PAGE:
Aubrey Huff’s walk brought home the decisive run in the seventh inning for the Giants. (Luis Alvarez/ASSOCIATED PRESS)

Life without Ryan Zimmerman continued for the Washington Nationals with the new, demoralizing knowledge that their best player will not return for another six weeks. “We’re going to have to find ways to win games without him,” General Manager Mike Rizzo said.

Saturday afternoon, when the opposing starter all but handed them a victory, the Nationals found a historic way to lose.

Hours after they learned Zimmerman will need surgery to repair a torn abdominal muscle, the Nationals proved how much they miss him in a 2-1 loss to the San Francisco Giants at Nationals Park. Giants pitchers allowed nine walks and hit three batters, but the Nationals became the first team in the live-ball era to score less than two runs when presented that concoction of wildness.

Giants starter Jonathan Sanchez walked or hit seven of the first 10 batters he faced, but the Nationals left the bases loaded twice in the first two innings, the three most crucial outs made by the middle of their lineup. The missed chances gave John Lannan a minuscule margin for error, and he capped 62 / 3 strong innings by walking pinch-hitter Aubrey Huff — after Manager Jim Riggleman had ordered the intentional walk of a backup catcher — to force home the decisive run.

The Nationals waited until the final, bitter pitch to waste their last chance. With two outs, a full count, the bases loaded and most of the 28,766 chanting, “Let’s go, Nats,” cleanup hitter Adam LaRoche swung through closer Brian Wilson’s change-up. All three runners trudged off the field, LaRoche along with them, having left them loaded for the second time.

The Nationals are hitting .222 with runners in scoring position this season, a problem compounded by Zimmerman’s absence in the heart of the order. When crucial situations arise, the dearth of clutch hits has made its way into hitters’ heads.

“I think it has a few times with us,” LaRoche said. “I don’t think there’s any question. When you’re not scoring runs and leaving guys out there, it starts to wear on you as a team. It makes each one of those opportunities seem more important than it is. Right now, we’re just kind of standing still.”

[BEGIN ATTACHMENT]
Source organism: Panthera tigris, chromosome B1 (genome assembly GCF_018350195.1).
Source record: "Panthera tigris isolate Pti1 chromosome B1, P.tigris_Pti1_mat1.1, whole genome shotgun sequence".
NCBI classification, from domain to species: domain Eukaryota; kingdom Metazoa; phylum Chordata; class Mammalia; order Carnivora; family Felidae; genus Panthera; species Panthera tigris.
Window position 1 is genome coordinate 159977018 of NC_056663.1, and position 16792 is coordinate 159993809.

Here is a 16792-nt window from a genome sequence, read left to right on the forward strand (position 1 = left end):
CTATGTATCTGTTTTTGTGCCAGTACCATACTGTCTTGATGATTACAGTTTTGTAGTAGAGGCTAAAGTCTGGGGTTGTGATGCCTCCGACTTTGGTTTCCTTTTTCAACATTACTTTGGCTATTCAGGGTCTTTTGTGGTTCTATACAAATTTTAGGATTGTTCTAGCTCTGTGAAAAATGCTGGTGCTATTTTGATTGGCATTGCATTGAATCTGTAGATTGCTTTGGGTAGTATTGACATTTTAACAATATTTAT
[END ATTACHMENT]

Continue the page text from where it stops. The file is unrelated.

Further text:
Once the Nationals let Sanchez escape, they produced two hits all game. Only six of their final 31 hitters reached base, which included a stretch of 21 outs in 24 plate appearances.

The offensive shutdown finally caught up to Lannan in the seventh inning. Miguel Tejada began the rally with an infield single to first base, and with two outs Mike Fontenot laced a ground-rule double to center field, putting runners on second and third and giving Riggleman a tough decision.

On deck stood Eli Whiteside, the usual backup catcher who had tied the game in the third with a solo homer. Riggleman could have brought in Tyler Clippard, the man he has trusted all year to stifle rallies. He could let Lannan face him. Or he could have walked the career .232 hitter and forced the Giants to use a pinch hitter in the pitcher’s spot; on deck stood Huff, a left-handed batter who last year hit .296 against lefties.

First, Riggleman decided to stay with Lannan, whom he wanted to give the chance to earn a win. “Every now and then,” Riggleman said, “you make a decision for your starting pitcher.”

Riggleman chose to intentionally walk Whiteside, which loaded the bases with two outs. Riggleman wanted the lefty-on-lefty matchup. Huff, the soul of his team, walked to the plate for an at-bat that could decide the game.

“Huff’s a great hitter,” Riggleman said. “But there’s a reason he didn’t start that game: Lannan was pitching.”

Lannan started Huff with three curveballs, and evened the count at 2-2 with a change-up Huff fouled away. Lannan tried a fastball on the corner, close, but “it was a ball,” catcher Wilson Ramos said.

Huff dug in. Ramos called for a change-up. Lannan trusted the pitch but did not quite follow through enough, which kept the pitch up: Ball four.

“The right decision to make was to just bring Clippard in,” Riggleman said. “I should have done that. That’s one that’s on me.”

Lannan had pitched well — two runs on six hits and two unintentional walks — but the final, deciding batter he faced left him shaking his head, muttering as he walked into the dugout.

“I blew it with Huff,” Lannan said. “I pitched too well to let the game be decided on that walk. I just didn’t get that pitch. It’s the one that’s going to haunt me.”

The outcome, really, should not have come down to Riggleman’s decision and Lannan’s walk. It should have been decided innings earlier, when Sanchez imploded. He allowed eight of the first 11 batters he faced to reach base — five walks, two hit batters, one RBI single by Rick Ankiel and, for good measure, a wild pitch. The Nationals somehow managed one run out of that mess.

In the first, Michael Morse watched four batters walk, then swung at the first pitch he saw and grounded out. In the second, Werth struck out looking and LaRoche grounded to first ending a bases-loaded, one-out rally.

One month into 2011, the Nationals have pitched well enough to contend, but their hitting has stuck them six games back of first place. They were not happy — “there’s a lot of irritated people in that clubhouse,” Riggleman said — but they were still hopeful.

“We’ll get it going here,” Werth said. “We’ve got a long way to go.”